By Jean-Paul McDonald
The U.S. grain elevators are poised for a more profitable 2023-24 marketing year, thanks to favorable market shifts. The National Milk Producers Federation's recent annual meeting highlighted the U.S. dairy industry's perseverance and progress, discussing future challenges and opportunities.
Tanner Ehmke, a grains and oilseeds economist at CoBank, notes that despite the current difficulty in acquiring corn and soybean bushels, this challenge is expected to ease early in 2024. Elevated costs and the need for cash for spring planting will likely drive farmers to sell, especially if prices rally.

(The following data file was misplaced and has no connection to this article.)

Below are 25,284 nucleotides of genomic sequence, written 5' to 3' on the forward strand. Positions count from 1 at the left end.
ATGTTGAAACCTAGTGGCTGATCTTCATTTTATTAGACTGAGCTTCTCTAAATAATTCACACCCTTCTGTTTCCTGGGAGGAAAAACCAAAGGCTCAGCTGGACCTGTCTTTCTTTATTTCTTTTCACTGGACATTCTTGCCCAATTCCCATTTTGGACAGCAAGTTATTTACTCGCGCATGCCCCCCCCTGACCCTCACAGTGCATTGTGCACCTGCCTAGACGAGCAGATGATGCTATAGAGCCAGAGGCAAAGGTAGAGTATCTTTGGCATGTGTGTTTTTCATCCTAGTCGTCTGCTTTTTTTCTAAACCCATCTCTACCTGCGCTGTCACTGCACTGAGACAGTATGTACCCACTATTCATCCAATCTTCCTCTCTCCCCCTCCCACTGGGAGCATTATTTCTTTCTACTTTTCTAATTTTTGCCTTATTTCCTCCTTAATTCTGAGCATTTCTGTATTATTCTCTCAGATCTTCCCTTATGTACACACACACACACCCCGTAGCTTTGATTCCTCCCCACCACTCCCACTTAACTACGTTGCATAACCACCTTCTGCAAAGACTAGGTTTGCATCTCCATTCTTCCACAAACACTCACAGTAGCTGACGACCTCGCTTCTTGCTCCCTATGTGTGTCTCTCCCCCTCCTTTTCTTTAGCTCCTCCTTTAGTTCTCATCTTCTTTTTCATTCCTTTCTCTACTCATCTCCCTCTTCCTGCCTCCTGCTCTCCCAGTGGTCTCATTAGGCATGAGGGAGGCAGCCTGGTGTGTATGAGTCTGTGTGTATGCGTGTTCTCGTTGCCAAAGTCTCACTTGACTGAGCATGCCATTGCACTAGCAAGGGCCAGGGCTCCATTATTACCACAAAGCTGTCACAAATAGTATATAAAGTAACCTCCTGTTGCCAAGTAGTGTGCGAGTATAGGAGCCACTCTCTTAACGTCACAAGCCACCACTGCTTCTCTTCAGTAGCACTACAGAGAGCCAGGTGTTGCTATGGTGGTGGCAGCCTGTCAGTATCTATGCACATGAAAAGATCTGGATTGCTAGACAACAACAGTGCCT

Inverted futures markets have limited elevator profit-making opportunities in the past two years. As buy basis falls and carries return to futures markets, elevators are considering wider carries and basis levels. Farmers are reluctant to own bushels due to a sharp drop in corn and soybean prices.
CoBank's report also mentions how some elevators are compensating for the lack of bushel ownership through higher storage fees and delayed pricing programs. These strategies have become popular as farmers await price rallies.
The basis for corn and soybeans is expected to appreciate, supported by strong domestic demand and cheaper transportation rates. The global abundance of these grains is likely to limit the rise in basis.
The report highlights the impact of U.S. corn and soybean export programs, international market dynamics, Chinese demand, and South American crop yields on carry and basis.